MidlandToday welcomes letters to the editor at firstname.lastname@example.org. Please include your daytime phone number and address (for verification of authorship, not publication). Today's letter is in reference to the National Day of Remembrance and Action on Violence Against Women, Dec. 6.
Do you remember what you were doing and where you were on Dec. 6, 1989 at 5:10 pm? I do. That date and time are seared in my memory.
I had just picked up my four-year-old from daycare and was driving past the Université de Montréal when I heard on the radio that there was a mass shooting at the École Polytechnique, the Engineering School of the university.
A man had entered a classroom armed with a semi-automatic weapon. He separated the women from the men and opened fire on the women, calling them feminists. Fourteen young female engineering students were murdered, and 13 other people were wounded. One of the police officers on scene, Pierre Leclair, found his daughter Maryse amongst the deceased.
The Canadian Parliament proclaimed Dec. 6 as the National Day of Remembrance and Action on Violence Against Women. This day falls within the 16 Days of Activism against gender-based violence, a 30-year-old annual international campaign that runs from Nov. 25 to Dec. 10, the International Human Rights Day.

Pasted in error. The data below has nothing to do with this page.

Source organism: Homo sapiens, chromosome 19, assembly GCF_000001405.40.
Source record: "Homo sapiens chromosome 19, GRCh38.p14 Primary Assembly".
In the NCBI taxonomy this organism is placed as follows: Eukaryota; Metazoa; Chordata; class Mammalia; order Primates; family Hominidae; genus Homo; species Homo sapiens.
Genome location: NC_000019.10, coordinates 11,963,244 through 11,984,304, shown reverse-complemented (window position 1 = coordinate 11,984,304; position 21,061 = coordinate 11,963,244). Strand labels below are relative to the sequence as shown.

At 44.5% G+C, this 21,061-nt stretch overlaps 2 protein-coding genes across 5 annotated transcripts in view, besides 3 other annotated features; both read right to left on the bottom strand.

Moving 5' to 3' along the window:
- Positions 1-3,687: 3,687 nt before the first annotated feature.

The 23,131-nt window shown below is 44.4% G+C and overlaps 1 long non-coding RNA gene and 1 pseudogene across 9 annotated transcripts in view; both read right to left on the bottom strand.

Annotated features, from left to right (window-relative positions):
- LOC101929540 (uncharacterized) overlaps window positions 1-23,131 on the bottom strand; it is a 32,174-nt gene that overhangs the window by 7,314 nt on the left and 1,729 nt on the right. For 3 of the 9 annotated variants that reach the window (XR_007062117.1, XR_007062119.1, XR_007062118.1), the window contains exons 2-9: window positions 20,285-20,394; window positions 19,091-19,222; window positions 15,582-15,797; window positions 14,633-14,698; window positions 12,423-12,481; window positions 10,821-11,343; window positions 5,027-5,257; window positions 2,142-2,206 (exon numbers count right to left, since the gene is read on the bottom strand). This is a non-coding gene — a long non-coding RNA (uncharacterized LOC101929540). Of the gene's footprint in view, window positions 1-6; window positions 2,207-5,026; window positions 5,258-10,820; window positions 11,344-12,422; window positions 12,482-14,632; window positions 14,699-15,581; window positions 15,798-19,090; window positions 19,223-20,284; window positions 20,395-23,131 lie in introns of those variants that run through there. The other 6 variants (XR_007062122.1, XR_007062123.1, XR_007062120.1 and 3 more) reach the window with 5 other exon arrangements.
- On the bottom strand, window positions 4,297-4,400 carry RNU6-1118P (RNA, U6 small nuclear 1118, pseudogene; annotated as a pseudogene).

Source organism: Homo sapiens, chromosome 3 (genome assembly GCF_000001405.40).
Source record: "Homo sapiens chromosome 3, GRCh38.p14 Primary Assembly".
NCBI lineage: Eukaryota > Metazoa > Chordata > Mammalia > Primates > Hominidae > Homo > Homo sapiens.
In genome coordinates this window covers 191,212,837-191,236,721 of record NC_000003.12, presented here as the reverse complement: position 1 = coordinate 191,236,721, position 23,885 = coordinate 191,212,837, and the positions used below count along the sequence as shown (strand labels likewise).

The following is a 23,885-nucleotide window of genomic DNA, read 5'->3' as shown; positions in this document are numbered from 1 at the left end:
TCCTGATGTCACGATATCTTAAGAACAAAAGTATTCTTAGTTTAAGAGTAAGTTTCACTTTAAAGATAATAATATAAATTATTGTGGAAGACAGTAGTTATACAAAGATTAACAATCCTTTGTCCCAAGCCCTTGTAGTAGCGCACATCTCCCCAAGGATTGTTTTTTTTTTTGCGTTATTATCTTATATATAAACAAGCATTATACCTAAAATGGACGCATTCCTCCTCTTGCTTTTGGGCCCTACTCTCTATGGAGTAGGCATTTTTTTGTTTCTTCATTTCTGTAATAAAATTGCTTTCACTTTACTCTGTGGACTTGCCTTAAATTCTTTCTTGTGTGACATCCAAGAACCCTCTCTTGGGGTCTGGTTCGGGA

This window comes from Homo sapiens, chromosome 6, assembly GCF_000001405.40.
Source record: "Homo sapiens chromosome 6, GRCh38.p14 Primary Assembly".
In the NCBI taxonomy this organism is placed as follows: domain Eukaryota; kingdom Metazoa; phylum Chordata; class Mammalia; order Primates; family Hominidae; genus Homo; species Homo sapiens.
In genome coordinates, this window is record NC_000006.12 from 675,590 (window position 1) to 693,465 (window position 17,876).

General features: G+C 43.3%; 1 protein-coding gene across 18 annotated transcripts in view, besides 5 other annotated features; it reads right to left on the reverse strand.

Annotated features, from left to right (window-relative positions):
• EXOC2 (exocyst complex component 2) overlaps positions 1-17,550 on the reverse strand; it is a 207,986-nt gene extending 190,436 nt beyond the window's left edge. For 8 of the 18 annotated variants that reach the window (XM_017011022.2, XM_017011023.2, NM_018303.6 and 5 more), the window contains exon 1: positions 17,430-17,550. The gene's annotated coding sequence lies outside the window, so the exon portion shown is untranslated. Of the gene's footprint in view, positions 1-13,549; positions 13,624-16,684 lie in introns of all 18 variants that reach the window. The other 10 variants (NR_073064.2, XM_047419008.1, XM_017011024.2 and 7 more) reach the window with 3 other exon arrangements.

Every year, the OPP recognizes the day at its headquarters in Orillia, not only because of Maryse and the other 13 young women who died that day but also for all victims of gender-based violence.
Violence against women is widespread in all aspects of Canadian society and presents a significant barrier to gender equality. The Montréal massacre is an extreme example but there are many other daily acts that also constitute violence against women: verbal, psychological and domestic abuse, sexual harassment and sexual assault, physical harassment, and coercion. It happens at home, at work, at school, and online.
According to the Canadian Women’s Foundation, 67% of Canadians know at least one woman who has experienced gender-based violence. And the problem is worsening in the context of COVID-19.
Police services, shelters, and local organizations have reported an increase in calls related to gender-based violence since the onset of the pandemic. Across Canada, 92 women were violently killed in the first six months of this year, up from 78 in the first half of 2020 and 60 in the first half of 2019.
Our actions and words matter. Taking concrete action, however small, creates a ripple effect that can raise awareness and help eliminate violence against women.
We can all start by speaking up when we see or hear comments at home, at work or at school that degrade women or reinforce harmful stereotypes. As a bystander you can make a meaningful intervention simply by calling out sexist jokes, especially if you’re a man.
We can all pause at 5:10 pm on Monday, Dec. 6, remember the victims of the Montreal massacre, and acknowledge that the fight to end violence against women continues to this day. We can join together in honouring their memories, and those of the missing and murdered indigenous women and girls, by lighting a candle and sharing our vigil on social media using the hashtags #EndVAW and #OurActionsMatter.
Chair of the Advocacy Committee, CFUW Orillia